Producing less food can mean higher prices and more hungry people--especially with population growth -- so it’s important for farmers to adapt to climate change and keep crop yields up. The solution isn’t the same for every region or every crop, so the report breaks the world down into square “pixels,” 60 by 60 kilometers. IFPRI has prepared an Agritech Toolbox with country-level data for visualizing which techniques will work best for each crop.  

Map of projected 2050 maize yields in the Americas
From Figure 4.2 of IFPRI report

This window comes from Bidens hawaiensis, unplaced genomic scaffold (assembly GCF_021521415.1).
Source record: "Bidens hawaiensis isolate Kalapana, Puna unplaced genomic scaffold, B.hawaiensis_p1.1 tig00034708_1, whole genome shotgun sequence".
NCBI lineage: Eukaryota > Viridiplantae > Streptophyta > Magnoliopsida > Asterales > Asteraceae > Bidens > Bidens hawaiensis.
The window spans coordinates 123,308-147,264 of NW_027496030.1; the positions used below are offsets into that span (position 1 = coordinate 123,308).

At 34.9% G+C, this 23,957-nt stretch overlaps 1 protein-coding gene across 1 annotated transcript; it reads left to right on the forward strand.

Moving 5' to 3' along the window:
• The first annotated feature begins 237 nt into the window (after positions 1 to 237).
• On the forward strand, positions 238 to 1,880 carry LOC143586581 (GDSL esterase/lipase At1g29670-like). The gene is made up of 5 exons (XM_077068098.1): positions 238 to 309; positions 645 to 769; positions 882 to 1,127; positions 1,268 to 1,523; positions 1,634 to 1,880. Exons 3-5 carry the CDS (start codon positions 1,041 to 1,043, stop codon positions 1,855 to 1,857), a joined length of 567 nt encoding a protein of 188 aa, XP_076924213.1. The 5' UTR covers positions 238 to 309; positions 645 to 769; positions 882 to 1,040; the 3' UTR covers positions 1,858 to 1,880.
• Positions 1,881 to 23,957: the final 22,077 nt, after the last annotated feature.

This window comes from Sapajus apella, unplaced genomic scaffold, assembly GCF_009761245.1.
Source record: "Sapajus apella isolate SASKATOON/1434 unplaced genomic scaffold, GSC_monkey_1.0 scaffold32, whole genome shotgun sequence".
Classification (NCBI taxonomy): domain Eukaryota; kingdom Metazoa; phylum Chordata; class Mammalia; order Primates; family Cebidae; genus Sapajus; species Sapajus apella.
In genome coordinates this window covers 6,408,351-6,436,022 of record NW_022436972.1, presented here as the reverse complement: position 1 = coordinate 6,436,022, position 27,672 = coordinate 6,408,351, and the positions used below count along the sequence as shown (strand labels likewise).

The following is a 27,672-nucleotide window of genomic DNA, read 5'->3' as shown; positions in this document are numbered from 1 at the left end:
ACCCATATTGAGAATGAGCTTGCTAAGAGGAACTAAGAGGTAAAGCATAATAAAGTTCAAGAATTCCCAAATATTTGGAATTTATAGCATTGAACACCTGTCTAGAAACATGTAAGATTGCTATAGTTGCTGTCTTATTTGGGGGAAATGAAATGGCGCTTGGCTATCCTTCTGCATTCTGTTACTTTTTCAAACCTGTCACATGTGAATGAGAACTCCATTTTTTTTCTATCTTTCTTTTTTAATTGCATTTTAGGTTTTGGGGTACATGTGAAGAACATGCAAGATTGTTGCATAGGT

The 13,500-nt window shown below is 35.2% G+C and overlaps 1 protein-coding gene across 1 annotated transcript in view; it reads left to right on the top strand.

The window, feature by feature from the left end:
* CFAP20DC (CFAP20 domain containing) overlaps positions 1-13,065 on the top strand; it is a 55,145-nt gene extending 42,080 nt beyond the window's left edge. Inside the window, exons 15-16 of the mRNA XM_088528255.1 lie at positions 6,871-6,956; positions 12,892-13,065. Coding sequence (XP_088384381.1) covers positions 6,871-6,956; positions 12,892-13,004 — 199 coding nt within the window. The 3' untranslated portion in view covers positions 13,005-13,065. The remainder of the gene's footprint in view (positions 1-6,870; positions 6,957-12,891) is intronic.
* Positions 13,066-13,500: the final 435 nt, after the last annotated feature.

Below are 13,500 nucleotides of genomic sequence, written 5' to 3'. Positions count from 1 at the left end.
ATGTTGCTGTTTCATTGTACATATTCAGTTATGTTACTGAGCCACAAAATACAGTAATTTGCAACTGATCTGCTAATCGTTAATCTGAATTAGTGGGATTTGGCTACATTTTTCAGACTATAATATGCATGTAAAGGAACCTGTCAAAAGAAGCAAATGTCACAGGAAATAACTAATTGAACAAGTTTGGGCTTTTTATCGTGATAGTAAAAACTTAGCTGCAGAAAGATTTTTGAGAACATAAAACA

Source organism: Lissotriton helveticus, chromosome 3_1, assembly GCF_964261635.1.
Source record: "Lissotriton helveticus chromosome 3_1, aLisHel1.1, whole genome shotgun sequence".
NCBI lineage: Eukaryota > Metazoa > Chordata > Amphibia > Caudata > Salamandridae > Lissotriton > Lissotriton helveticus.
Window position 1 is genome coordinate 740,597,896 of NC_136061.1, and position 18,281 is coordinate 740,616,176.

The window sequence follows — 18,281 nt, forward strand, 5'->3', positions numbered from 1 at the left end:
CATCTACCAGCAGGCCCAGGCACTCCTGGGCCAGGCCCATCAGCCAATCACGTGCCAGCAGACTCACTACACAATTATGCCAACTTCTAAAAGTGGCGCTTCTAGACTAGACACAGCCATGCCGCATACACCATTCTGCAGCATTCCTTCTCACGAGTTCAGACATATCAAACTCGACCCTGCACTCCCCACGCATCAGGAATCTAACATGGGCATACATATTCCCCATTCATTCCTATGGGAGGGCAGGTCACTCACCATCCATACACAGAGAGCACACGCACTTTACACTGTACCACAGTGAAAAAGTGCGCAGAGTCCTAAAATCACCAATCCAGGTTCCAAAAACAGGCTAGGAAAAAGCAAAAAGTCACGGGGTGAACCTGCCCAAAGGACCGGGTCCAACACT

For example, IFPRI researchers found that for growing maize in the United States, the most successful overall intervention would be to switch to heat-tolerant plant varieties. But as illustrated in a graphic in the report, adopting heat-tolerant varieties of maize wouldn’t change yields much at all in the northern parts of the country. It might not be hot enough there to need new types of corn by 2050. The southernmost corn-growing areas of the United States are likely to have only a small increase in corn yields from using heat-tolerant varieties -- perhaps droughts and storms will kill plants that otherwise could have survived the heat, or maybe it will prove too hot for even the hardiest varieties to thrive. Most importantly, though, there is a large area in the middle of the eastern United States where adopting heat-resistant varieties of maize could increase yields by more than 25 percent.